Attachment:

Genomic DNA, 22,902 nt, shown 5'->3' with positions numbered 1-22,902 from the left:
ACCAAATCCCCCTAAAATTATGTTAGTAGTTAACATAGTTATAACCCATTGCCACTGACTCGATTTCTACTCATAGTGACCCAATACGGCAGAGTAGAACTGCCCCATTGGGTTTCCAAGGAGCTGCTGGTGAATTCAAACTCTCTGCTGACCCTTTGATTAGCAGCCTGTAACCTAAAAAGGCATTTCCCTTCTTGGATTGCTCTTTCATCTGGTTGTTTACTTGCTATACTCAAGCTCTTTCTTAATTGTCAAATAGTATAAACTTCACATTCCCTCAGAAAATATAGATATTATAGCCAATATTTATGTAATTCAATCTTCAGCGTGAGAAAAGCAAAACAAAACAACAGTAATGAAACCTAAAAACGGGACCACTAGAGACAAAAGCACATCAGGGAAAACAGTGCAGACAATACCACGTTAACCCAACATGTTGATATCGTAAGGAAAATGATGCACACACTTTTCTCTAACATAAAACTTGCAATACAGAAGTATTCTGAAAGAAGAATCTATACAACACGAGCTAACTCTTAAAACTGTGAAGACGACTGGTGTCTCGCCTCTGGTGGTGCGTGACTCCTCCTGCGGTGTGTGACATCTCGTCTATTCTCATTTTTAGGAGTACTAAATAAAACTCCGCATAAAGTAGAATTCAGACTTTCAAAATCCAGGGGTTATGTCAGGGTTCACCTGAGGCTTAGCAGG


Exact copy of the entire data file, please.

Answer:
Genomic DNA, 22,902 nt, shown 5'->3' with positions numbered 1-22,902 from the left:
ACCAAATCCCCCTAAAATTATGTTAGTAGTTAACATAGTTATAACCCATTGCCACTGACTCGATTTCTACTCATAGTGACCCAATACGGCAGAGTAGAACTGCCCCATTGGGTTTCCAAGGAGCTGCTGGTGAATTCAAACTCTCTGCTGACCCTTTGATTAGCAGCCTGTAACCTAAAAAGGCATTTCCCTTCTTGGATTGCTCTTTCATCTGGTTGTTTACTTGCTATACTCAAGCTCTTTCTTAATTGTCAAATAGTATAAACTTCACATTCCCTCAGAAAATATAGATATTATAGCCAATATTTATGTAATTCAATCTTCAGCGTGAGAAAAGCAAAACAAAACAACAGTAATGAAACCTAAAAACGGGACCACTAGAGACAAAAGCACATCAGGGAAAACAGTGCAGACAATACCACGTTAACCCAACATGTTGATATCGTAAGGAAAATGATGCACACACTTTTCTCTAACATAAAACTTGCAATACAGAAGTATTCTGAAAGAAGAATCTATACAACACGAGCTAACTCTTAAAACTGTGAAGACGACTGGTGTCTCGCCTCTGGTGGTGCGTGACTCCTCCTGCGGTGTGTGACATCTCGTCTATTCTCATTTTTAGGAGTACTAAATAAAACTCCGCATAAAGTAGAATTCAGACTTTCAAAATCCAGGGGTTATGTCAGGGTTCACCTGAGGCTTAGCAGG